CBO Finds Fannie/Freddie CRT Program Moves Risk Away from Taxpayer

Federal Housing Finance Authority
Federal Housing Finance Authority

A program to move risk in mortgage backed securities from the taxpayer to the private market has reduced US taxpayer’s risk exposure by 11%.

That was the determination of a new analysis by the Congressional Budget Office (CBO) of the credit risk transfer (CRT) program of Fannie Mae and Freddie Mac, the government sponsored entities (GSEs), which securitize mortgages.

“CRT transactions reduce the GSEs’ exposure to risk by 11 percent of the total risk exposure from the loan guarantees they made in 2018, CBO estimates.”

The GSEs bundle pools of American real estate mortgages together and turn them into bonds, known as securitization; those bonds are then traded on the open market, though they are traded over the counter with market makers, and very specialized traders.

The GSEs were leaders in irresponsible loans in the build up to the financial crisis, leading these bonds to become “toxic.”

The GSEs were listed on the NYSE but had to be bailed out by the federal government; they have since been delisted, trade over the counter, and are currently in the receivership of the government and thereby the taxpayer.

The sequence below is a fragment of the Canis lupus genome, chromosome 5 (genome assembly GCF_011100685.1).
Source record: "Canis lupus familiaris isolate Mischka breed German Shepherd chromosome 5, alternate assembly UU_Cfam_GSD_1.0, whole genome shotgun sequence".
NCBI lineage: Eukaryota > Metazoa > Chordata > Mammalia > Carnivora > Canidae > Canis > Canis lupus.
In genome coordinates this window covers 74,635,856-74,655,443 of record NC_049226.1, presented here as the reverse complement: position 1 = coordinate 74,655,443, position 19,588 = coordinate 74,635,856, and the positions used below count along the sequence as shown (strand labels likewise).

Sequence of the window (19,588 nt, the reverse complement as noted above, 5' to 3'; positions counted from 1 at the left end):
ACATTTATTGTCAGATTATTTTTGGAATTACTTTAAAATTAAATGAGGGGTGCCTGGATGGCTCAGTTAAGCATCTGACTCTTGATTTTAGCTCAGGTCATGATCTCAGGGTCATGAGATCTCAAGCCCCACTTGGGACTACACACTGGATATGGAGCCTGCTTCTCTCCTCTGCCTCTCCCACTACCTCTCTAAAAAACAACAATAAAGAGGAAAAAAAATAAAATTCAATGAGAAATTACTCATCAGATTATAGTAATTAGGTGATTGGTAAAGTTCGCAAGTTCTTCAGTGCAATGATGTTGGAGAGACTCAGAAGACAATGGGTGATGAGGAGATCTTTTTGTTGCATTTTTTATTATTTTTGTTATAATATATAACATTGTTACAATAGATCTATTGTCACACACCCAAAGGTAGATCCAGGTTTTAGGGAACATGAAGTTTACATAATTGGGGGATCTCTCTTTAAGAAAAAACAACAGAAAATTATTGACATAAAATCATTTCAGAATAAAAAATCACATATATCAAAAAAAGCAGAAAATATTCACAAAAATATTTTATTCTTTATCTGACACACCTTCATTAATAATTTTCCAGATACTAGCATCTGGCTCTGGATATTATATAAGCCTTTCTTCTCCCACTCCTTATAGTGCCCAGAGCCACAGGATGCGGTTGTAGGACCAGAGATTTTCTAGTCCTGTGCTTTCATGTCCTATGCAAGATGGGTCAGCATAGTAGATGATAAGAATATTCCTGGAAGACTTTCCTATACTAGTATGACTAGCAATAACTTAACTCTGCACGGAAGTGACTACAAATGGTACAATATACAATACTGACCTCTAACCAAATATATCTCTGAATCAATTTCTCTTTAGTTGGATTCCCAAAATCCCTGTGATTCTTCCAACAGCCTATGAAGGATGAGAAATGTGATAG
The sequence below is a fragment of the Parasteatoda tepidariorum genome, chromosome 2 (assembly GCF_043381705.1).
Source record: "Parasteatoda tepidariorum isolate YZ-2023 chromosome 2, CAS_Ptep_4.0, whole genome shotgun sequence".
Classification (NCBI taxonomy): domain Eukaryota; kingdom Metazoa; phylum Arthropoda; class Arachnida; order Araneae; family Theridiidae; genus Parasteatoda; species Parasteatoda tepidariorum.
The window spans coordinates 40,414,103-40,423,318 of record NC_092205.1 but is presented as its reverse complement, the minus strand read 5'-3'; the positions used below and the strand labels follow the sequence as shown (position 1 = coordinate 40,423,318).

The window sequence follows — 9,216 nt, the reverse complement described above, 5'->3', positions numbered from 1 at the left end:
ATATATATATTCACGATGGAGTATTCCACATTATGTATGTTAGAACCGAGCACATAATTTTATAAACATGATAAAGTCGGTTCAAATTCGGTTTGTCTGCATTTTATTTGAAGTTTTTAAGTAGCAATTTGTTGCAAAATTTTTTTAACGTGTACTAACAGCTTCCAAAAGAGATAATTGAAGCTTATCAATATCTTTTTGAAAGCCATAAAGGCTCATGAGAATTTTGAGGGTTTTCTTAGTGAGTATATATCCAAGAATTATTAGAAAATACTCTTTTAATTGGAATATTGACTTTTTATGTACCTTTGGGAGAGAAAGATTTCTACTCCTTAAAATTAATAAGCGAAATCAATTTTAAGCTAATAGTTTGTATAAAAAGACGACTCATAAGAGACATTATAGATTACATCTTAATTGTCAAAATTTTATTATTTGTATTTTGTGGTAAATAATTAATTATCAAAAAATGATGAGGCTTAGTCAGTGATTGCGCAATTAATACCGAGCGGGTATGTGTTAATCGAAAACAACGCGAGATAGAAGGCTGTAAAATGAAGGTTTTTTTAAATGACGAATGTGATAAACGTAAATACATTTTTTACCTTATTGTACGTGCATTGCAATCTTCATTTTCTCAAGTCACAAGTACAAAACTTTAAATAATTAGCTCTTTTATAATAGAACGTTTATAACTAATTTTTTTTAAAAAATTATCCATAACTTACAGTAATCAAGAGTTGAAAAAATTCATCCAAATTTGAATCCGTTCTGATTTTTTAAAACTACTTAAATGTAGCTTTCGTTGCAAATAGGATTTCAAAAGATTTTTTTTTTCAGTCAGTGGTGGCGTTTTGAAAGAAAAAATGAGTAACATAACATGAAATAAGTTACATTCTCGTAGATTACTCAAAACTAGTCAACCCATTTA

The CRT program is one of many- with varying success- to extract taxpayers from the two and return them to the private market.

In a February 2018 white paper, the New York Fed described the CRT program like this.

The Federal Housing Finance Authority (FHFA), which regulates the GSEs, defined CRTs this way: “In 2012, the Federal Housing Finance Agency (FHFA) initiated development of a credit risk transfer program intended to reduce Fannie Mae’s and Freddie Mac’s (the Enterprises’) overall risk and, therefore, the risk they pose to taxpayers while in conservatorship.  Fannie Mae and Freddie Mac implemented their credit risk transfer programs in 2013 and now transfer to private investors a substantial amount of the credit risk the Enterprises assume in targeted loan acquisitions.  The programs include credit risk transfers via debt issuances, insurance/reinsurance transactions, senior-subordinate securitizations, and a variety of lender collateralized recourse transactions.  As outlined in the annual Scorecard, the Enterprises continue to innovate and experiment with different structures and the scope of credit risk transfer as part of their efforts to reduce even more risk, where economically sensible.”

The CBO analysis four factors account for the amount of risk exposure still retained by the GSEs.

  • Some loans are not expected to meet the GSEs’ target for CRT inclusion.
  • CRT notes have shorter maturities than mortgages.
  • Repayments of principal reduce CRT loss absorption.
  • Some losses are not transferred to investors.

You can review the full report here: Credit Risk Transfer and De facto GSE Reform